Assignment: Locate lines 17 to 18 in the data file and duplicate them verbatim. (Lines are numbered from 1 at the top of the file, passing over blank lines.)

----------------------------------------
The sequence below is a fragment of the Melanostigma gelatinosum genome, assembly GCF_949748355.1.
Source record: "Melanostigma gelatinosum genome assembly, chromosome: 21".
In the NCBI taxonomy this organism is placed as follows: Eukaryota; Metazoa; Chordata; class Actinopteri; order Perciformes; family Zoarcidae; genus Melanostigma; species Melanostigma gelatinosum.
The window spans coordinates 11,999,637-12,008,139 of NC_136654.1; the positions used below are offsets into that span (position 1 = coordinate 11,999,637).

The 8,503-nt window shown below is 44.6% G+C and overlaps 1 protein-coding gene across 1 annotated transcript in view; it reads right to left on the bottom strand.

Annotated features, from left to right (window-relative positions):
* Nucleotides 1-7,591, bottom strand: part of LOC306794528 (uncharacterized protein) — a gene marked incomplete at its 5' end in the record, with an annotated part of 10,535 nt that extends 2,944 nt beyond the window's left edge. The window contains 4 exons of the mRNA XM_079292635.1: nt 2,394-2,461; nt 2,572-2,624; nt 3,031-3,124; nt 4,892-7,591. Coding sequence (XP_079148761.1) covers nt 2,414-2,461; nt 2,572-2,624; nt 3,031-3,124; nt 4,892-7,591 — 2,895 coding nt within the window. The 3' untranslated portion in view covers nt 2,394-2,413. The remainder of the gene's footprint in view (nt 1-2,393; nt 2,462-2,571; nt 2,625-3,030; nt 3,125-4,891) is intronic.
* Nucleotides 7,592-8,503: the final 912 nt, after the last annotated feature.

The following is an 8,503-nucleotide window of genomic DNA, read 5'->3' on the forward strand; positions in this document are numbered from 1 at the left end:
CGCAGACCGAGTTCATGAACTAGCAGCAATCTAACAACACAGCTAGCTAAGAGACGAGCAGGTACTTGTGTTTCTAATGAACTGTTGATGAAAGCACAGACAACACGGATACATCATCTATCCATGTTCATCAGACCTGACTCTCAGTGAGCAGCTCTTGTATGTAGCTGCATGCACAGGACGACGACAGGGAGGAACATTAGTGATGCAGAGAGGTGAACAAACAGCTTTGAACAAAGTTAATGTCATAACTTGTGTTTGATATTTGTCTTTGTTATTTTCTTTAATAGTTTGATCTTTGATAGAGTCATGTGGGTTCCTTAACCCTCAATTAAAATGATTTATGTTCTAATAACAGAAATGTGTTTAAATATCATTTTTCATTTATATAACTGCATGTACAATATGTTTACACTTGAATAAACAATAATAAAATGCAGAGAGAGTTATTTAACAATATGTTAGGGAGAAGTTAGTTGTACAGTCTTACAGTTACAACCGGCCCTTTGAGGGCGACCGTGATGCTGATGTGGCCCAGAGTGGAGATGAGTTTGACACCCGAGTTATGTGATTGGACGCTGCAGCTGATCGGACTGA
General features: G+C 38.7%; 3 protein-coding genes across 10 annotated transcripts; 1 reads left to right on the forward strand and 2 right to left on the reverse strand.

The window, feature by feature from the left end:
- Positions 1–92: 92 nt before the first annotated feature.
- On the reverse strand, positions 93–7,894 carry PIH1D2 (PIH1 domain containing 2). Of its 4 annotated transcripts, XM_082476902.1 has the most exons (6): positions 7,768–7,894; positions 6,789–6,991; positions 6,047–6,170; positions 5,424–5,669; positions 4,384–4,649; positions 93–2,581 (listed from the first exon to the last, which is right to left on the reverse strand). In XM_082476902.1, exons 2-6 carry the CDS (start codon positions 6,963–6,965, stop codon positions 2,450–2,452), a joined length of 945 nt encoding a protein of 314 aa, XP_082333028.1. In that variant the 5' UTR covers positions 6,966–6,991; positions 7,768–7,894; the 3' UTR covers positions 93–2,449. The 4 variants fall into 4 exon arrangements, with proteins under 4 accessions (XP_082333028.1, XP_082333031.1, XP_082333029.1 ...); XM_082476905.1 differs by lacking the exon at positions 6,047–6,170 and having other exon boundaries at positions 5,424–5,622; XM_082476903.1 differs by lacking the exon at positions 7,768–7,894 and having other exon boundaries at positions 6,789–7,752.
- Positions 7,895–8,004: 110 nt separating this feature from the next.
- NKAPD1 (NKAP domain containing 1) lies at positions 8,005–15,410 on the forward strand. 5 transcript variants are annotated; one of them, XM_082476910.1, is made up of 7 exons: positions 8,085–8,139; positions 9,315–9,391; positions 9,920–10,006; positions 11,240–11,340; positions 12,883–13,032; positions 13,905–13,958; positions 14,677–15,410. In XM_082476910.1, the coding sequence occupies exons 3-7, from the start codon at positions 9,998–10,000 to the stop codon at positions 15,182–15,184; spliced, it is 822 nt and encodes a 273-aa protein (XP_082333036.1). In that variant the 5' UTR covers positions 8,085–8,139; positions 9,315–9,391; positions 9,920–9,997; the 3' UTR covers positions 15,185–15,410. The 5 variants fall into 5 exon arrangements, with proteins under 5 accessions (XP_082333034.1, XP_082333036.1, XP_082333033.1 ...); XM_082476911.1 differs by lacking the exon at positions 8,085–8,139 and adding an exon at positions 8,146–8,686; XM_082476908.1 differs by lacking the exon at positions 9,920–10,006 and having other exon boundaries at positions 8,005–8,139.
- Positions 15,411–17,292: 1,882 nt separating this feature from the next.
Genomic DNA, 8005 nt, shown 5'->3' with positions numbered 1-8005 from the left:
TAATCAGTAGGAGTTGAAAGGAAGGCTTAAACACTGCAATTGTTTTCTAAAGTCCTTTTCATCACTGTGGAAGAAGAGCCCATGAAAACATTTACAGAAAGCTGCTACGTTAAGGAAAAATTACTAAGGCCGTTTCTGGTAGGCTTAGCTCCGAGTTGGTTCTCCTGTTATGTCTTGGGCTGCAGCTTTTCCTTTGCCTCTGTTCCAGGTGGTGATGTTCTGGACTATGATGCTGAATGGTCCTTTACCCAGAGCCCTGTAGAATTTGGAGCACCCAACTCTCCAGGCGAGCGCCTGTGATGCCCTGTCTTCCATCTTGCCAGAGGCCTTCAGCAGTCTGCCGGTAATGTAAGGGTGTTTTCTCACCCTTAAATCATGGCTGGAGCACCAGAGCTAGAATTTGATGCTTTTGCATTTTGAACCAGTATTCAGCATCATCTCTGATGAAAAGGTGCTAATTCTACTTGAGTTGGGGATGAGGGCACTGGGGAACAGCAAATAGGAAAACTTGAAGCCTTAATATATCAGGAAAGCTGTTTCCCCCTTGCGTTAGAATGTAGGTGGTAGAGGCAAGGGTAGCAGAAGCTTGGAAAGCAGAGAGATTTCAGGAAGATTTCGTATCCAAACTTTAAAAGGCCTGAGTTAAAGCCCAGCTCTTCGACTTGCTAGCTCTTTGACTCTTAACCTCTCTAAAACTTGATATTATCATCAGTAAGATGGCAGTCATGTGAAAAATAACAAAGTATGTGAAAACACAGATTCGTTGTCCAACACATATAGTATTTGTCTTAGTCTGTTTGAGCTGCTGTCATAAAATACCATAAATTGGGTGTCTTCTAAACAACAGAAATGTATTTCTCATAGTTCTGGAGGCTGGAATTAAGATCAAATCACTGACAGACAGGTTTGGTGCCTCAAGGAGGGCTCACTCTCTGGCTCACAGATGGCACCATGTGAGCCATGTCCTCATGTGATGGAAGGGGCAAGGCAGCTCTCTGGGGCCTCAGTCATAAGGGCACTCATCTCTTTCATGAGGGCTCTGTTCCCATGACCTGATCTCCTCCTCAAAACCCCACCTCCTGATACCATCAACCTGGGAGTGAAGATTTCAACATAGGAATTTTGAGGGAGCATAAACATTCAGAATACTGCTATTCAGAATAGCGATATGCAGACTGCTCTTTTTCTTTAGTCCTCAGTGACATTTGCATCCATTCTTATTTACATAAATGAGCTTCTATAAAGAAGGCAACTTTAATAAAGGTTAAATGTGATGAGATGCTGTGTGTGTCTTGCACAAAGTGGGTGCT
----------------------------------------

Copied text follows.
- Positions 15,411–17,292: 1,882 nt separating this feature from the next.
Genomic DNA, 8005 nt, shown 5'->3' with positions numbered 1-8005 from the left: